Friday, 27 June 2008

Trevor Duncan: Vision in Velvet.

Recently I have been listening to the music of Trevor Duncan: I have posted brief notes on two of his works – St Boniface Down and High Heels. These are two very different pieces- the first a kind of impressionistic tone poem and the second an epitome of the light music genre at its very best.
Yet, recently, I discovered that his very first published piece is available on CD – allowing the listener the opportunity to hear the genesis of a great composer.

After war service, Trevor Duncan returned to the BBC as a ‘sound and balance’ engineer with special responsibilities for ‘light’ music orchestras. In addition to an opportunity to experiment with microphone placings for best broadcasting effect, it allowed him to hear a wide variety of contemporary music. The composer and conductor Ray Martin (1918-1988) was impressed with Duncan’s early efforts at composing. In fact he conducted the first performance of Vision in Velvet - the first work to issue from Duncan’s pen.

I love this work. For a first essay it is really rather good. It is one of those pieces that make me think of a beautiful ‘date’ turning up for a dinner party arrayed in all her finery. Perhaps Audrey Hepburn would make the ideal accompaniment to this music! My mind's eye sees her sweeping into the lobby of the Ritz rather than some provincial hotel in deepest rural Herefordshire! Yet, I guess the listener can allow his or her imagination the luxury of recalling anyone and anywhere that fits the bill.

The piece is written in a largely Mantovani or Henry Mancini style – with gorgeous string sound. But the interesting bits are surely the counter themes and melodic decoration that is continually happening in the background. A harp adds to the largely ‘over the top’ romanticism of the piece. Of course, it could be argued that there is very much a ‘film music’ feel to this pieces. And my answer to that would be so what? Surely the imagery and emotion of this piece is based on the ability of the music to create an audio image of a physical reality. Curiously, the work was subsequently renamed Morning Star –a far less appropriate title as far as I can see.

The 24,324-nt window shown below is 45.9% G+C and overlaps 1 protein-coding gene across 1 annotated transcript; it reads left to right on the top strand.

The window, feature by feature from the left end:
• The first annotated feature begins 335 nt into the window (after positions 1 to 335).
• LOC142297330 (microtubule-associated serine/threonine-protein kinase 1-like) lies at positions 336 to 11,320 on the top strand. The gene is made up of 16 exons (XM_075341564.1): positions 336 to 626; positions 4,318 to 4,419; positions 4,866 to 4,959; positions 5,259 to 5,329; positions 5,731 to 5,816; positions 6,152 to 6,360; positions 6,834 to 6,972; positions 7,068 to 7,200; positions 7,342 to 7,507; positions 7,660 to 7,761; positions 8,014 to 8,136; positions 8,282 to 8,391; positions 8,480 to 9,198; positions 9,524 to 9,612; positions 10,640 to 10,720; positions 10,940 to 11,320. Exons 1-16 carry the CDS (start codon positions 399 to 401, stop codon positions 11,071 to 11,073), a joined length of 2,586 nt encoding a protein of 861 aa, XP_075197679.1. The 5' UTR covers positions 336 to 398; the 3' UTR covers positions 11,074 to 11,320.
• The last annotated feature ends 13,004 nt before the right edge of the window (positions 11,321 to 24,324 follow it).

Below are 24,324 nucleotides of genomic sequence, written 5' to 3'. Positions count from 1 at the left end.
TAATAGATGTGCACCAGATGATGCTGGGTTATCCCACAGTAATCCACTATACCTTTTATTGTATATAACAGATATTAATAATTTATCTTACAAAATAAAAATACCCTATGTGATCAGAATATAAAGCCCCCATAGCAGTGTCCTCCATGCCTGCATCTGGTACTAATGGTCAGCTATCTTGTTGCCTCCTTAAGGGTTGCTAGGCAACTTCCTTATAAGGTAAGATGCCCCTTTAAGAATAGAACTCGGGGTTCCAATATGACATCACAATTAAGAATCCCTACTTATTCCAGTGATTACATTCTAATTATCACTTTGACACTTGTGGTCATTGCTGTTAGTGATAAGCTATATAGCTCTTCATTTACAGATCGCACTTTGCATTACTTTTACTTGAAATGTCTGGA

The orchestral writing is actually the subject of a story. Apparently Trevor Duncan credited his mentor Ray Martin with due encouragement in the skills of orchestration. Duncan had ‘plucked up courage’ to show Martin the piano score for Vision in Velvet. It had a favourable reaction on the elder man. Duncan then asked if he would consider orchestrating it for a future broadcast with his orchestra. The story goes that Martin immediately said “No, you do it. It’s all there already in your piano part.” To Duncan’s credit he worked at the score and a few weeks later it was ready for performance.
Duncan was now an established composer and he was encouraged to approach Tom Elliot who was at that time the manager of Light Music Exploitation at Boosey and Hawkes. Both Vision in Velvet and High Heels were recorded in 1949/50 on a 12 inch 78 rpm disc in 1949 having been recorded at Abbey Road Studios by the New Concert Orchestra conducted by Jack Leon. I understand that this is the version that listeners can hear on the Guild Light Music CD.

Listen to Vision in Velvet on the Golden Age of Light Music: An Introduction on Guild Light Music GLCD 5101

1 comment:

Can Bass 1 said...

I do enjoy your posts. Do feel free to 'pop round' to my own recent, modest attempt at blogging. Cheerio!